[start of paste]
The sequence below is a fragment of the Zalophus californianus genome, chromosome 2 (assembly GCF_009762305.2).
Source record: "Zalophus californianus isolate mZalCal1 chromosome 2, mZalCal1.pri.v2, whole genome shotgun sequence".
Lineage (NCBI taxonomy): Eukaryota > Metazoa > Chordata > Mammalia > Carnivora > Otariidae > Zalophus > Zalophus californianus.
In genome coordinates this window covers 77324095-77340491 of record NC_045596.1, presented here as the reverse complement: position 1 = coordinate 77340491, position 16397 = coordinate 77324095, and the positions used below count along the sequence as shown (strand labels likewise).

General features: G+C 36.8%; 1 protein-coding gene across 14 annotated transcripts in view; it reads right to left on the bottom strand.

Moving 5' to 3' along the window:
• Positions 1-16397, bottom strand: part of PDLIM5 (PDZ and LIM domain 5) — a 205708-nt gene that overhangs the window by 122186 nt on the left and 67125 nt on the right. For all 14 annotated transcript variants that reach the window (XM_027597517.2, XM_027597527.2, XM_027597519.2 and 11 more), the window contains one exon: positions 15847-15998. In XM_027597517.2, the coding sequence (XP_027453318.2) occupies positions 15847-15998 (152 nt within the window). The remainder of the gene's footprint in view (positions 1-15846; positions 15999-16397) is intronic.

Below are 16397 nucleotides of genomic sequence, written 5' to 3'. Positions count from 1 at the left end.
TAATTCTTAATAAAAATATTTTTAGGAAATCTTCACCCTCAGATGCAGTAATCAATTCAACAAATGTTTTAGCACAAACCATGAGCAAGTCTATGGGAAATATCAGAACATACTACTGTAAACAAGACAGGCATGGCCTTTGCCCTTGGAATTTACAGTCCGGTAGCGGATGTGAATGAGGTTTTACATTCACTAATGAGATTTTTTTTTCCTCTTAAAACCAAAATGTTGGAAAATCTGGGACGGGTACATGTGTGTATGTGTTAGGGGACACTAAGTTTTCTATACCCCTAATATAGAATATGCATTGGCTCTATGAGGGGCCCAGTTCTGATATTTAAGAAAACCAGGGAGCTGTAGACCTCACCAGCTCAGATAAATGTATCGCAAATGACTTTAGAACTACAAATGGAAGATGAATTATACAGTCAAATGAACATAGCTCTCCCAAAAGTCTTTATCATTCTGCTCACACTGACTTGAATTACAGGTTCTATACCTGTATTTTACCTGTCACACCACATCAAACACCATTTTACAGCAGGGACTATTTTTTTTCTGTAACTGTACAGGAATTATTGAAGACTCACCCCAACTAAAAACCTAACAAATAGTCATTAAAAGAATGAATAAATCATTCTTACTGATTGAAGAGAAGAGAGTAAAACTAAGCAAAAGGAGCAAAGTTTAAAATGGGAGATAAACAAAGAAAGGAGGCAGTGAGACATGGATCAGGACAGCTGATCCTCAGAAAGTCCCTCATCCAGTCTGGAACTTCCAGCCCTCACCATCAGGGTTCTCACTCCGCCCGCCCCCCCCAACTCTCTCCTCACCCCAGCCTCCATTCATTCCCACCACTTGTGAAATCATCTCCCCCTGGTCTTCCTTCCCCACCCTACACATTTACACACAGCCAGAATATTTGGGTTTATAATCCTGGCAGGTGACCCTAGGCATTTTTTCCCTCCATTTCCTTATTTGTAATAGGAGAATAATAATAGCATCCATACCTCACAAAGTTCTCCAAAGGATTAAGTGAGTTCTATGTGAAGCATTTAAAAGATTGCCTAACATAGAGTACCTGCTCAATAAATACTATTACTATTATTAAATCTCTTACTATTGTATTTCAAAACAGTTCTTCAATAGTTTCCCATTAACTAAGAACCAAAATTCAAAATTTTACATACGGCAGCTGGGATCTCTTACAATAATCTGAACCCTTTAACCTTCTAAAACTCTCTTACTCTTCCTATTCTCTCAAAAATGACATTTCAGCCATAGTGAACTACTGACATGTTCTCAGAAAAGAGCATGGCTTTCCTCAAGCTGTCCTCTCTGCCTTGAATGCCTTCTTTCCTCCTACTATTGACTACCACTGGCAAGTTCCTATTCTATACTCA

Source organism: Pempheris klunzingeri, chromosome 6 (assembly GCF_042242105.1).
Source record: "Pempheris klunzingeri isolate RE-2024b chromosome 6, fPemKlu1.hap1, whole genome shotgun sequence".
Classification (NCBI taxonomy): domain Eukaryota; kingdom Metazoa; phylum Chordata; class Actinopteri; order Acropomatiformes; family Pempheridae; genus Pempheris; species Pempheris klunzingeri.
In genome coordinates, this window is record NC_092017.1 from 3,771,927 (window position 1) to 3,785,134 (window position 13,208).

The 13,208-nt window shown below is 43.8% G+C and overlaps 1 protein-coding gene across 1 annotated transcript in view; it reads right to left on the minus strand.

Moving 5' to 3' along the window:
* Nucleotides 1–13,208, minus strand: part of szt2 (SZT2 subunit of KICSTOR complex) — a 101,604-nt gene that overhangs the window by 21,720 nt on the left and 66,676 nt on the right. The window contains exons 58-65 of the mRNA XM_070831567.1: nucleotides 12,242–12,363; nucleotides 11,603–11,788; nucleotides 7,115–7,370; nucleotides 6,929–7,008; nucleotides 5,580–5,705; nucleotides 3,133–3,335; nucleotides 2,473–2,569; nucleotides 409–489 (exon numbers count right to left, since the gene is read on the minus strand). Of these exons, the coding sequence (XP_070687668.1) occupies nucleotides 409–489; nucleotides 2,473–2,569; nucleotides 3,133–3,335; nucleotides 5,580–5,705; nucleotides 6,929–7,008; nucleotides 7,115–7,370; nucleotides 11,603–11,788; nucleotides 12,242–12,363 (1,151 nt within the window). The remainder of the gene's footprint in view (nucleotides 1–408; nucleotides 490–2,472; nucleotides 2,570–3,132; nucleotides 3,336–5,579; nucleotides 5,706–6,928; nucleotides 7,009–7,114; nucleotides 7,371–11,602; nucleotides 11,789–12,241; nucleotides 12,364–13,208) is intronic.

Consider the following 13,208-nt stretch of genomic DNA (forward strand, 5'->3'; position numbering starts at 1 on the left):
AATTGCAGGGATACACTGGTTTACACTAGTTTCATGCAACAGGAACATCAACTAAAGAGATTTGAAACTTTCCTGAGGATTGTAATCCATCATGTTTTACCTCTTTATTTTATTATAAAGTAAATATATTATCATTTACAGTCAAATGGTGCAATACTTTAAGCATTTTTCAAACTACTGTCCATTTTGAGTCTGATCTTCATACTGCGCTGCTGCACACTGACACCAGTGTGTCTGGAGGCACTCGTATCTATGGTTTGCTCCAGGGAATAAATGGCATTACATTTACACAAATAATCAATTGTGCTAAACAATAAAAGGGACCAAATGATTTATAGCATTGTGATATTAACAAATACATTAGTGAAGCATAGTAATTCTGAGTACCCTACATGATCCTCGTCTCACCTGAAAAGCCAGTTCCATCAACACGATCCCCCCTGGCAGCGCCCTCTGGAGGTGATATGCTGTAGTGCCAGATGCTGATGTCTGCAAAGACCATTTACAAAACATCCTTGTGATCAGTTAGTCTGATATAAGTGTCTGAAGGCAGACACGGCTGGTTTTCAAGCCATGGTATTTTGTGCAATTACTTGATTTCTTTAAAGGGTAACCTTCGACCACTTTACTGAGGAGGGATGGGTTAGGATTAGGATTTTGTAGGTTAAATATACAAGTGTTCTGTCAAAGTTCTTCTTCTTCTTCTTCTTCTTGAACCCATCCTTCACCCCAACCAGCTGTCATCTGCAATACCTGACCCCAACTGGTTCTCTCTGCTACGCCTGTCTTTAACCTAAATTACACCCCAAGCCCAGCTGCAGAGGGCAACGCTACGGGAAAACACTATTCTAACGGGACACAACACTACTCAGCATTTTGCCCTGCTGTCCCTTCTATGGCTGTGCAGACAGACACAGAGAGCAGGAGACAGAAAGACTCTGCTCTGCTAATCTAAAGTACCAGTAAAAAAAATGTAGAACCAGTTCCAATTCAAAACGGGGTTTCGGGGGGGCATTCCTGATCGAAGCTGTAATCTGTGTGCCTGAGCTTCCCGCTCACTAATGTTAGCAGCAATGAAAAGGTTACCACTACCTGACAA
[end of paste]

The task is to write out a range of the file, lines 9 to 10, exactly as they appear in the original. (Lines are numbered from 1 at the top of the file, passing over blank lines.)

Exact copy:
TAATTCTTAATAAAAATATTTTTAGGAAATCTTCACCCTCAGATGCAGTAATCAATTCAACAAATGTTTTAGCACAAACCATGAGCAAGTCTATGGGAAATATCAGAACATACTACTGTAAACAAGACAGGCATGGCCTTTGCCCTTGGAATTTACAGTCCGGTAGCGGATGTGAATGAGGTTTTACATTCACTAATGAGATTTTTTTTTCCTCTTAAAACCAAAATGTTGGAAAATCTGGGACGGGTACATGTGTGTATGTGTTAGGGGACACTAAGTTTTCTATACCCCTAATATAGAATATGCATTGGCTCTATGAGGGGCCCAGTTCTGATATTTAAGAAAACCAGGGAGCTGTAGACCTCACCAGCTCAGATAAATGTATCGCAAATGACTTTAGAACTACAAATGGAAGATGAATTATACAGTCAAATGAACATAGCTCTCCCAAAAGTCTTTATCATTCTGCTCACACTGACTTGAATTACAGGTTCTATACCTGTATTTTACCTGTCACACCACATCAAACACCATTTTACAGCAGGGACTATTTTTTTTCTGTAACTGTACAGGAATTATTGAAGACTCACCCCAACTAAAAACCTAACAAATAGTCATTAAAAGAATGAATAAATCATTCTTACTGATTGAAGAGAAGAGAGTAAAACTAAGCAAAAGGAGCAAAGTTTAAAATGGGAGATAAACAAAGAAAGGAGGCAGTGAGACATGGATCAGGACAGCTGATCCTCAGAAAGTCCCTCATCCAGTCTGGAACTTCCAGCCCTCACCATCAGGGTTCTCACTCCGCCCGCCCCCCCCAACTCTCTCCTCACCCCAGCCTCCATTCATTCCCACCACTTGTGAAATCATCTCCCCCTGGTCTTCCTTCCCCACCCTACACATTTACACACAGCCAGAATATTTGGGTTTATAATCCTGGCAGGTGACCCTAGGCATTTTTTCCCTCCATTTCCTTATTTGTAATAGGAGAATAATAATAGCATCCATACCTCACAAAGTTCTCCAAAGGATTAAGTGAGTTCTATGTGAAGCATTTAAAAGATTGCCTAACATAGAGTACCTGCTCAATAAATACTATTACTATTATTAAATCTCTTACTATTGTATTTCAAAACAGTTCTTCAATAGTTTCCCATTAACTAAGAACCAAAATTCAAAATTTTACATACGGCAGCTGGGATCTCTTACAATAATCTGAACCCTTTAACCTTCTAAAACTCTCTTACTCTTCCTATTCTCTCAAAAATGACATTTCAGCCATAGTGAACTACTGACATGTTCTCAGAAAAGAGCATGGCTTTCCTCAAGCTGTCCTCTCTGCCTTGAATGCCTTCTTTCCTCCTACTATTGACTACCACTGGCAAGTTCCTATTCTATACTCA

Source organism: Pempheris klunzingeri, chromosome 6 (assembly GCF_042242105.1).